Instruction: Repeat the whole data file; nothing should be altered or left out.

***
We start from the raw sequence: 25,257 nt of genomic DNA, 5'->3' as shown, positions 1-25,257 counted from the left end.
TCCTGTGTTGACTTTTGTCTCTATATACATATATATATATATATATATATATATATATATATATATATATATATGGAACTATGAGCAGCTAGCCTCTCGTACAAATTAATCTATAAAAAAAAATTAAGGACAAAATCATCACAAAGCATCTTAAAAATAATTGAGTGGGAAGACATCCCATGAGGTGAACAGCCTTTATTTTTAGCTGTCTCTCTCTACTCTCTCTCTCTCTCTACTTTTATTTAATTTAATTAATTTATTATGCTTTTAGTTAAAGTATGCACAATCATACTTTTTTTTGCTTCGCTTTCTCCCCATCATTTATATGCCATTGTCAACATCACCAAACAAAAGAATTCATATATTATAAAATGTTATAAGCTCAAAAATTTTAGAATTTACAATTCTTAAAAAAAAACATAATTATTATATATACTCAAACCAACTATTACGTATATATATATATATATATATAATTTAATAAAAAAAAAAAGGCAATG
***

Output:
We start from the raw sequence: 25,257 nt of genomic DNA, 5'->3' as shown, positions 1-25,257 counted from the left end.
TCCTGTGTTGACTTTTGTCTCTATATACATATATATATATATATATATATATATATATATATATATATATATATGGAACTATGAGCAGCTAGCCTCTCGTACAAATTAATCTATAAAAAAAAATTAAGGACAAAATCATCACAAAGCATCTTAAAAATAATTGAGTGGGAAGACATCCCATGAGGTGAACAGCCTTTATTTTTAGCTGTCTCTCTCTACTCTCTCTCTCTCTCTACTTTTATTTAATTTAATTAATTTATTATGCTTTTAGTTAAAGTATGCACAATCATACTTTTTTTTGCTTCGCTTTCTCCCCATCATTTATATGCCATTGTCAACATCACCAAACAAAAGAATTCATATATTATAAAATGTTATAAGCTCAAAAATTTTAGAATTTACAATTCTTAAAAAAAAACATAATTATTATATATACTCAAACCAACTATTACGTATATATATATATATATATATAATTTAATAAAAAAAAAAAGGCAATG